Adams confident he doesn’t need Rodgers to succeed
Mike Florio and Chris Simms unpack Davante Adams’ comments about not needing Aaron Rodgers and explore how the WR has proven himself since landing in Las Vegas.
- Davante Adams, that's our top item for today. We'll get to Joe Burrow later. Davante Adams had an interview with "The Ringer," and he said some interesting stuff.
- Yeah, he did.
- And one thing that he said was very interesting. It was about Aaron Rodgers, and he said that he proved last year that he does not need Aaron Rodgers to succeed, and we never thought about that aspect of it. These two guys are tied together, and they both have a lot of success together. But the receiver--
- --thinks the quarterback's getting too much of the credit. It's not just the quarterback. It's me too. So I go somewhere else with a lesser quarterback, even though remember last year he called Derek Carr a Hall of Famer.
- A Hall of Famer. [LAUGHTER] Yeah, seriously.
- Yeah. Yeah. Now we know what he thinks about Derek Carr. He's going to find a lesser quarterback so he can prove to the world it's not the guy throwing the ball. It reminds me of a few years ago when the Falcons had their issue with Julio Jones. They give Matt Ryan $30 million a year. Julio is at $15 million a year. Something's wrong with this picture. The quarterback isn't twice as good as me.
- I'm part of the reason why you're giving the quarterback $30 million a year, and I think that mindset influenced Davante Adams' desire to get out of Green Bay. And he never said it that way at the time, and Rodgers wasn't going to come out and say it. And I think maybe one of the reasons Rodgers was OK with it is deep down he realized what Davante was trying to do. He's trying to go prove that he can still get it done without the quarterback. He thinks he can go get it done with a lesser guy, and he proved that he could.
- Definitely. I mean, listen, he's a special talent. There's no question about that. He's a top tier route-runner. To me, this year showed a more ability to be explosive playmaker than I had seen in Green Bay, which was a pleasant surprise. But Mike, I mean, you know, we know, we're competitors in all types of things in that way. Yeah, there was probably people like me and others out there given too much credit to Aaron Rodgers. It's Aaron Rodgers. It's Aaron Rodgers. And you get sick of hearing that when you're Davante Adams, you know? And maybe not thinking you're quite getting the respect you deserve as far as the hierarchy of top receivers in football.
So he got to go somewhere and show, hey, it's not just the quarterback. It's the player. And, you know, hey, we know good receivers need a good quarterback for sure, but he got into his place to, the system is great. The offensive coordinator knows how to use him the right way, and that allowed him to show all his different abilities and skill sets that he can offer and, man, he flourished. But as a competitor, I certainly can see him having that little chip on his shoulder and wanting to show the world or the doubters that it's not just Aaron Rodgers making it happen. That he was a top tier physical specimen himself.
- And for him, the proof of that was being First Team All-Pro, and the article paints the picture of how obsessed he was with finding out did I make First Team All-Pro. To him, that was the ultimate vindication and validation of his skills away from Aaron Rodgers. "It proved that I am me," he said. "A quarterback doesn't make me, I make me, and I can do it consistently at this level. That's why last season meant a lot. Even if I went and played like dog shit next year, they can't say it because now I've already proved it throughout the course of the season, played every game, and put together a resume that says I do not need."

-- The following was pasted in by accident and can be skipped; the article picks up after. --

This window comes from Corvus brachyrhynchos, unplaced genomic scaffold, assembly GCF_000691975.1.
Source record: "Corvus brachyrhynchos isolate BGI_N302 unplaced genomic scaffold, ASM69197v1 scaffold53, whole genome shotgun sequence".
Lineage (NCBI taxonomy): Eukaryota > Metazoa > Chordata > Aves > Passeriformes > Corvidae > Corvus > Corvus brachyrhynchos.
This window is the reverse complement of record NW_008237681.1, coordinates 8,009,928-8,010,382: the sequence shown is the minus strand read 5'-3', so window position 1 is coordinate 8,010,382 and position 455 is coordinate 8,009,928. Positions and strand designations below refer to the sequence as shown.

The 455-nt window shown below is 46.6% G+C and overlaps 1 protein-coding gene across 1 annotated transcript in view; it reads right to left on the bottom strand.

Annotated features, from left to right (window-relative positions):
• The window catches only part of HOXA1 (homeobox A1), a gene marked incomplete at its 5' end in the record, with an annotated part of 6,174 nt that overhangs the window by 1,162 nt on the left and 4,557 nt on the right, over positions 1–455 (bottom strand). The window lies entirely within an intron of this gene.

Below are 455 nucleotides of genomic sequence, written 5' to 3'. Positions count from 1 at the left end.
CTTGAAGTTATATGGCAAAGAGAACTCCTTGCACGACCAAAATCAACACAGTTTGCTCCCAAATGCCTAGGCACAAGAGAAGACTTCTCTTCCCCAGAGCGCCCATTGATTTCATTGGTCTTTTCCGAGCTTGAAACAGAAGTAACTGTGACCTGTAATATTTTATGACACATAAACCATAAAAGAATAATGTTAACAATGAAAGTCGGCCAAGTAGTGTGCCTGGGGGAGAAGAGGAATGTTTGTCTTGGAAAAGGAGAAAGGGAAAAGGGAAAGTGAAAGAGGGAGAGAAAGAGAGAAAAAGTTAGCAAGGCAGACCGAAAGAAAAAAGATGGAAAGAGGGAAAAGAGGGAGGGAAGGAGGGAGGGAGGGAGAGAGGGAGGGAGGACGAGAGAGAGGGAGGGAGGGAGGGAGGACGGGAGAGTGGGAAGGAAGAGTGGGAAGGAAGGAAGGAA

You can erase all the numbers. You can just write in he didn't need Aaron Rodgers. Now, that doesn't change the fact that he still wanted him. He also said that he tried to recruit Aaron Rodgers to the Raiders. "Abscence makes the heart grow fonder. Having that distance and time away kind of made me miss him," and he proved he can do it without him. See, they get together again and it's not going to be Aaron Rodgers featuring Davante Adams.
- It's going to be Rodgers and Adams, equal billing because Adams proved that he deserves it.
- Yeah. Well, yes, equal billing, right? He's proved it. He's had that one year. Hey, wait, it's not just you, but also smart enough to realize, hey, wait, if Aaron Rodgers gets here we're a better football team, and I am a better football player, right? Period. So he's smart enough to see that. He kind of checked the box, or answered that question, crossed that off, whatever, to say, wait, I don't need a Hall of Fame quarterback to be really good.
And, listen, honestly, it's great that he learned that too, but you look at the current landscape and the way the NFL is, it's a little bit of probably an overblown subject anyways. It really is. I mean, you could make a case, hey, we know a receiver needs a good quarterback, but for stats-wise and things like that, man, I don't know, the offensive coordinator might be every bit as important as that.
We could sit here and talk about a lot of receivers who had 1,000 yards, right? And I'd go, well, their quarterback was nothing special, you know? I mean, Terry McLaurin, Garrett Wilson was in the quarterback conundrum of the Jets last year. He had 1,000 yards.
I mean, there's plenty of guys could look at that way and go, oh, well, hey, the offense knows how to use him, he's a good player, and they feed him the ball. Now, that's what Davante Adams got, but I think now he got that part of his appetite quenched or whatever, or whatever I'm trying to say, and now he's at a spot where he's going, OK, now I want more. I want to win. We need to get in the playoffs. I want to win a Super Bowl and be the guy that way, and his attention has turned to that.